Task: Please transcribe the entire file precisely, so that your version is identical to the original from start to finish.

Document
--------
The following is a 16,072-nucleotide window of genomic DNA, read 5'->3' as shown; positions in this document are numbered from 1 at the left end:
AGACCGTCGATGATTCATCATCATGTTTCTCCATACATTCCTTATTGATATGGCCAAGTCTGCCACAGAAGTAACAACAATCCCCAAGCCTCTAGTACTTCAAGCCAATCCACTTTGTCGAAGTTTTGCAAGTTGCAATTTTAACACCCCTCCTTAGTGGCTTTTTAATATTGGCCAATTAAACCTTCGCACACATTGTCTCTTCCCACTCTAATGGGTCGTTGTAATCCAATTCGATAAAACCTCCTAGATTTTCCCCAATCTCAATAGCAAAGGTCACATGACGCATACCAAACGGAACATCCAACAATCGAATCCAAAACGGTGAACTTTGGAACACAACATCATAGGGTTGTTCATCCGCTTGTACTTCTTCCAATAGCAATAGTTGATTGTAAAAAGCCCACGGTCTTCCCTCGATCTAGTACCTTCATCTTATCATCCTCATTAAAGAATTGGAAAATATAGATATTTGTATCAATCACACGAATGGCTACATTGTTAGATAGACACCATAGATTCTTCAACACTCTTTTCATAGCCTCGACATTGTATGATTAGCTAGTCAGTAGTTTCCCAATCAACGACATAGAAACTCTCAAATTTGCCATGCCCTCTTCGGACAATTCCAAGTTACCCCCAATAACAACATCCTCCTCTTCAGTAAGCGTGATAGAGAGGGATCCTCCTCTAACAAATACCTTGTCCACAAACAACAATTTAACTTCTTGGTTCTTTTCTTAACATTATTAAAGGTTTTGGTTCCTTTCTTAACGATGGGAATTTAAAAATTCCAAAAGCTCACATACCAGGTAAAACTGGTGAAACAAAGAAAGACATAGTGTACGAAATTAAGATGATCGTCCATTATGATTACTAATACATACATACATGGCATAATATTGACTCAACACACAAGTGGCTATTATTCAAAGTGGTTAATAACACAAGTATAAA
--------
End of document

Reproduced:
The following is a 16,072-nucleotide window of genomic DNA, read 5'->3' as shown; positions in this document are numbered from 1 at the left end:
AGACCGTCGATGATTCATCATCATGTTTCTCCATACATTCCTTATTGATATGGCCAAGTCTGCCACAGAAGTAACAACAATCCCCAAGCCTCTAGTACTTCAAGCCAATCCACTTTGTCGAAGTTTTGCAAGTTGCAATTTTAACACCCCTCCTTAGTGGCTTTTTAATATTGGCCAATTAAACCTTCGCACACATTGTCTCTTCCCACTCTAATGGGTCGTTGTAATCCAATTCGATAAAACCTCCTAGATTTTCCCCAATCTCAATAGCAAAGGTCACATGACGCATACCAAACGGAACATCCAACAATCGAATCCAAAACGGTGAACTTTGGAACACAACATCATAGGGTTGTTCATCCGCTTGTACTTCTTCCAATAGCAATAGTTGATTGTAAAAAGCCCACGGTCTTCCCTCGATCTAGTACCTTCATCTTATCATCCTCATTAAAGAATTGGAAAATATAGATATTTGTATCAATCACACGAATGGCTACATTGTTAGATAGACACCATAGATTCTTCAACACTCTTTTCATAGCCTCGACATTGTATGATTAGCTAGTCAGTAGTTTCCCAATCAACGACATAGAAACTCTCAAATTTGCCATGCCCTCTTCGGACAATTCCAAGTTACCCCCAATAACAACATCCTCCTCTTCAGTAAGCGTGATAGAGAGGGATCCTCCTCTAACAAATACCTTGTCCACAAACAACAATTTAACTTCTTGGTTCTTTTCTTAACATTATTAAAGGTTTTGGTTCCTTTCTTAACGATGGGAATTTAAAAATTCCAAAAGCTCACATACCAGGTAAAACTGGTGAAACAAAGAAAGACATAGTGTACGAAATTAAGATGATCGTCCATTATGATTACTAATACATACATACATGGCATAATATTGACTCAACACACAAGTGGCTATTATTCAAAGTGGTTAATAACACAAGTATAAA